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Housing Market Assessment report for Canada and 15 markets

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Housing Market Assessment report for Canada and 15 markets

This quarterly release of the Housing Market Assessment (HMA) provides updated results:

  • To evaluate the evidence of problematic housing market conditions at the national level, and in 15 Census Metropolitan Areas (CMAs)
  • For each of these CMAs, CMHC also issues a local report with more information and analysis
  • To establish evidence on whether there are problematic conditions in the housing market, the HMA analytical framework looks at: overheating; acceleration of house prices; overvaluation; and overbuilding. „ In CMHC’s overall assessment of the housing market in Canada, the level of evidence of problematic conditions is raised to moderate from weak. In particular, CMHC now detects strong evidence of overvaluation for Canada as a whole. This national picture, however, reflects divergent patterns across the country. „
  • Growth in house prices has accelerated, but this growth is concentrated in the provinces of British Columbia and Ontario. This effect is only partially counter-balanced by weaknesses in the oil-dependent provinces of Alberta, Saskatchewan and Newfoundland & Labrador. By the time of the next HMA in October, growth in home prices in parts of British Columbia and Ontario may have been sufficient to provide strong evidence of problematic conditions for Canada overall. „

Across Canada:

  • Vancouver and Toronto now both show strong evidence of problematic conditions. The level of evidence of problematic conditions for Vancouver has been raised to strong from moderate where we detect a combination of overheating, price acceleration, and overvaluation. The evidence for Toronto is unchanged with the strong evidence of problematic market conditions driven by price acceleration and overvaluation. Hamilton is also now showing strong evidence of overvaluation, resulting in the overall assessment of problematic conditions for Hamilton being raised to moderate;
  • Weak energy prices continue to affect housing markets in oil-dependent provinces. Despite house-price adjustments, the overall assessments for Calgary, Saskatoon, and Regina continue to show strong evidence of problematic market conditions because of overbuilding and the impact of weak fundamentals on the assessment of overvaluation;
  • Elsewhere, the analytical framework detects moderate evidence of problematic conditions in Winnipeg, Montréal, and Québec. The evidence of problematic conditions for Ottawa was lowered from moderate to weak. The overall level of evidence for problematic conditions in the Maritimes remains weak.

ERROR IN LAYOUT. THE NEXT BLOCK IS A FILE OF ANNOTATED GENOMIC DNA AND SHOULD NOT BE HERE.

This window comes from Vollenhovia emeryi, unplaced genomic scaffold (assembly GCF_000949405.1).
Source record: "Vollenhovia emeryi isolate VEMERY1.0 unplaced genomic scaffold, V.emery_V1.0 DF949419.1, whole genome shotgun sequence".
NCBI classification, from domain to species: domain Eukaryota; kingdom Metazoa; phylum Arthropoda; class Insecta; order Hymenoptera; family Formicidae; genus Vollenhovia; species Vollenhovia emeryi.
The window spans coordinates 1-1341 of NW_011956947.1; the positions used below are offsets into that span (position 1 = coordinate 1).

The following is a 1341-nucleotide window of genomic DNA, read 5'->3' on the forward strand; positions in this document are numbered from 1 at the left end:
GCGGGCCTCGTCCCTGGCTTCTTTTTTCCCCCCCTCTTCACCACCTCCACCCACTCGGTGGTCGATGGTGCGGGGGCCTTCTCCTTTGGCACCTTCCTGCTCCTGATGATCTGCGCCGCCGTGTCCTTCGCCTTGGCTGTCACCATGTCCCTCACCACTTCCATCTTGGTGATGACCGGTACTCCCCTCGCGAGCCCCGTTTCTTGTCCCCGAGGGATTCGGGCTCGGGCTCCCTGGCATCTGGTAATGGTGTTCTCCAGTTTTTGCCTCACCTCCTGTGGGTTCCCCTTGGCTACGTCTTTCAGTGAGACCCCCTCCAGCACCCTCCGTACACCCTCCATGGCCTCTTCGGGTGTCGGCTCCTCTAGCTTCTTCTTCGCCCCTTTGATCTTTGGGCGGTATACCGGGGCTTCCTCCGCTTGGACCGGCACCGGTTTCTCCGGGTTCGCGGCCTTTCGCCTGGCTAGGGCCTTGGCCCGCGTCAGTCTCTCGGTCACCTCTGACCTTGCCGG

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Note 1: Colour codes indicate the level of evidence of problematic conditions. The HMA reflects a comprehensive framework that not only tests for the presence or incidence of signals of potentially problematic conditions, but also considers the intensity of signals (that is, how far the indicator is from its historical average) and the persistence of signals over time. Generally, low intensity and persistence are associated with a lower potential of upcoming problematic conditions. As the number of persistent signals increases, the evidence of a problematic condition developing increases.
Note 2: Results at the CMA level are not segmented by housing type or neighbourhood. They represent an assessment of the entire CMA. However, specific CMA reports provide further detailed analysis of these markets.
Note 3: The colour scale extends to red only for those factors that have multiple indicators signaling significant incidence, intensity and persistence of potentially problematic conditions. As a result, only overvaluation and overbuilding can receive a red rating, since they are assessed using more than one indicator.
Note 4: To ensure the framework is as current as possible, on a regular basis, we undertake a model selection process whereby our house price models for overvaluation are tested for statistical significance at the national and CMA level. The result of this process may change the number of indicators of a problematic condition from the previous assessment.